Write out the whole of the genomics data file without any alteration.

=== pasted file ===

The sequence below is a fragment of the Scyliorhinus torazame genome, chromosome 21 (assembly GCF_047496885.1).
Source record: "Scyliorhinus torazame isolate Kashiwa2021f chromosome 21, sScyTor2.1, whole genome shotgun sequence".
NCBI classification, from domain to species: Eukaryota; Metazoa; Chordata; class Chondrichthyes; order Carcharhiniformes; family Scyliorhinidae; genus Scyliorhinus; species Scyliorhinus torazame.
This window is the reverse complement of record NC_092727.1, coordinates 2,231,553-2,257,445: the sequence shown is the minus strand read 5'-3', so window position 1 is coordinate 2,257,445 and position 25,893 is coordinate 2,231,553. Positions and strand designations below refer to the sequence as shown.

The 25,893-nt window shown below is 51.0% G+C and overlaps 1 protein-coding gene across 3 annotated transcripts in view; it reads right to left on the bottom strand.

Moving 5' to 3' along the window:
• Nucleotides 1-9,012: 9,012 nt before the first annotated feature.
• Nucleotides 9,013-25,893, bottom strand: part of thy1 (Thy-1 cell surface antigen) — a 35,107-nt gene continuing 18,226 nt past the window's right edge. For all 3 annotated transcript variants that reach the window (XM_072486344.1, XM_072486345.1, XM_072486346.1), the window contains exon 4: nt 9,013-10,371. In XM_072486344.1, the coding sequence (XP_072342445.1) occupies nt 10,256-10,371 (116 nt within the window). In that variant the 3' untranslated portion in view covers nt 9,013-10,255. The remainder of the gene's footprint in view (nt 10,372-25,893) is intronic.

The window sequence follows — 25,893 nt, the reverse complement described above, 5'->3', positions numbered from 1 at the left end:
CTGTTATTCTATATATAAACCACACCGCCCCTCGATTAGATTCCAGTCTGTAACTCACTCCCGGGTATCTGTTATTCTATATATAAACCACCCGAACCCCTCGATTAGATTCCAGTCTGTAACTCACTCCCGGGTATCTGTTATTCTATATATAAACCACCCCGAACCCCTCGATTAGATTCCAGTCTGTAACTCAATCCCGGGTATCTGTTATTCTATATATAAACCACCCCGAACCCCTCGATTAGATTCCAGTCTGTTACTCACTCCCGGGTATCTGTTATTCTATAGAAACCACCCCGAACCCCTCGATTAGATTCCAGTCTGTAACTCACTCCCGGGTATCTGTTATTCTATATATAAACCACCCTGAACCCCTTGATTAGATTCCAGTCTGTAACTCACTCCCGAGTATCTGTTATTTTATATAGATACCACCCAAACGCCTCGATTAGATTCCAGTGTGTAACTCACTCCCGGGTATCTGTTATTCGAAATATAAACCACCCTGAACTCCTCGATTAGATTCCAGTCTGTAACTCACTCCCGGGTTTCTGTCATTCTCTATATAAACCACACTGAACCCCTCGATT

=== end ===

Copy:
The sequence below is a fragment of the Scyliorhinus torazame genome, chromosome 21 (assembly GCF_047496885.1).
Source record: "Scyliorhinus torazame isolate Kashiwa2021f chromosome 21, sScyTor2.1, whole genome shotgun sequence".
NCBI classification, from domain to species: Eukaryota; Metazoa; Chordata; class Chondrichthyes; order Carcharhiniformes; family Scyliorhinidae; genus Scyliorhinus; species Scyliorhinus torazame.
This window is the reverse complement of record NC_092727.1, coordinates 2,231,553-2,257,445: the sequence shown is the minus strand read 5'-3', so window position 1 is coordinate 2,257,445 and position 25,893 is coordinate 2,231,553. Positions and strand designations below refer to the sequence as shown.

The 25,893-nt window shown below is 51.0% G+C and overlaps 1 protein-coding gene across 3 annotated transcripts in view; it reads right to left on the bottom strand.

Moving 5' to 3' along the window:
• Nucleotides 1-9,012: 9,012 nt before the first annotated feature.
• Nucleotides 9,013-25,893, bottom strand: part of thy1 (Thy-1 cell surface antigen) — a 35,107-nt gene continuing 18,226 nt past the window's right edge. For all 3 annotated transcript variants that reach the window (XM_072486344.1, XM_072486345.1, XM_072486346.1), the window contains exon 4: nt 9,013-10,371. In XM_072486344.1, the coding sequence (XP_072342445.1) occupies nt 10,256-10,371 (116 nt within the window). In that variant the 3' untranslated portion in view covers nt 9,013-10,255. The remainder of the gene's footprint in view (nt 10,372-25,893) is intronic.

The window sequence follows — 25,893 nt, the reverse complement described above, 5'->3', positions numbered from 1 at the left end:
CTGTTATTCTATATATAAACCACACCGCCCCTCGATTAGATTCCAGTCTGTAACTCACTCCCGGGTATCTGTTATTCTATATATAAACCACCCGAACCCCTCGATTAGATTCCAGTCTGTAACTCACTCCCGGGTATCTGTTATTCTATATATAAACCACCCCGAACCCCTCGATTAGATTCCAGTCTGTAACTCAATCCCGGGTATCTGTTATTCTATATATAAACCACCCCGAACCCCTCGATTAGATTCCAGTCTGTTACTCACTCCCGGGTATCTGTTATTCTATAGAAACCACCCCGAACCCCTCGATTAGATTCCAGTCTGTAACTCACTCCCGGGTATCTGTTATTCTATATATAAACCACCCTGAACCCCTTGATTAGATTCCAGTCTGTAACTCACTCCCGAGTATCTGTTATTTTATATAGATACCACCCAAACGCCTCGATTAGATTCCAGTGTGTAACTCACTCCCGGGTATCTGTTATTCGAAATATAAACCACCCTGAACTCCTCGATTAGATTCCAGTCTGTAACTCACTCCCGGGTTTCTGTCATTCTCTATATAAACCACACTGAACCCCTCGATT